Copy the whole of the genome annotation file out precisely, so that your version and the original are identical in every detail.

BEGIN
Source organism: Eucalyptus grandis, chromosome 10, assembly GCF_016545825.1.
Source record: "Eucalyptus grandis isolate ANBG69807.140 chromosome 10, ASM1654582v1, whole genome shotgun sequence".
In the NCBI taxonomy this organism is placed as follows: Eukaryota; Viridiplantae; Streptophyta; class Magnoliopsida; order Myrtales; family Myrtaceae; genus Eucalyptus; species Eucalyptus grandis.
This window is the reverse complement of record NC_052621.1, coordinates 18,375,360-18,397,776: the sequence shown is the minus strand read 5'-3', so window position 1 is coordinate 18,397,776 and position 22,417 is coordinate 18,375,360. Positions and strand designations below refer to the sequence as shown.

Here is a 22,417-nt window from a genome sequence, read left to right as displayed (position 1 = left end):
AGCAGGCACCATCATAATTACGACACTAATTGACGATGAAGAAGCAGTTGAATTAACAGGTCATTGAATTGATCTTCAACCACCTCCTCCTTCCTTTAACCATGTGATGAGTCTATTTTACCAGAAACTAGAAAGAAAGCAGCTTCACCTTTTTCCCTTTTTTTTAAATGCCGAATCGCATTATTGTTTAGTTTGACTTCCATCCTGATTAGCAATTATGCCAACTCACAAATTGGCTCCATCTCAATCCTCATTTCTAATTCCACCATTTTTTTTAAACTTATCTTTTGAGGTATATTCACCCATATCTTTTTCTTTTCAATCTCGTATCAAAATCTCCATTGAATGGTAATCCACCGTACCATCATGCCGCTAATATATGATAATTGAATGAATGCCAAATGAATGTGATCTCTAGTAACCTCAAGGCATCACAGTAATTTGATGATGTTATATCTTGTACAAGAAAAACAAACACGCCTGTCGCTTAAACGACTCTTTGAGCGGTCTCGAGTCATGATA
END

Source organism: Eucalyptus grandis, chromosome 10, assembly GCF_016545825.1.
Source record: "Eucalyptus grandis isolate ANBG69807.140 chromosome 10, ASM1654582v1, whole genome shotgun sequence".
In the NCBI taxonomy this organism is placed as follows: Eukaryota; Viridiplantae; Streptophyta; class Magnoliopsida; order Myrtales; family Myrtaceae; genus Eucalyptus; species Eucalyptus grandis.
This window is the reverse complement of record NC_052621.1, coordinates 18,375,360-18,397,776: the sequence shown is the minus strand read 5'-3', so window position 1 is coordinate 18,397,776 and position 22,417 is coordinate 18,375,360. Positions and strand designations below refer to the sequence as shown.

Here is a 22,417-nt window from a genome sequence, read left to right as displayed (position 1 = left end):
AGCAGGCACCATCATAATTACGACACTAATTGACGATGAAGAAGCAGTTGAATTAACAGGTCATTGAATTGATCTTCAACCACCTCCTCCTTCCTTTAACCATGTGATGAGTCTATTTTACCAGAAACTAGAAAGAAAGCAGCTTCACCTTTTTCCCTTTTTTTTAAATGCCGAATCGCATTATTGTTTAGTTTGACTTCCATCCTGATTAGCAATTATGCCAACTCACAAATTGGCTCCATCTCAATCCTCATTTCTAATTCCACCATTTTTTTTAAACTTATCTTTTGAGGTATATTCACCCATATCTTTTTCTTTTCAATCTCGTATCAAAATCTCCATTGAATGGTAATCCACCGTACCATCATGCCGCTAATATATGATAATTGAATGAATGCCAAATGAATGTGATCTCTAGTAACCTCAAGGCATCACAGTAATTTGATGATGTTATATCTTGTACAAGAAAAACAAACACGCCTGTCGCTTAAACGACTCTTTGAGCGGTCTCGAGTCATGATA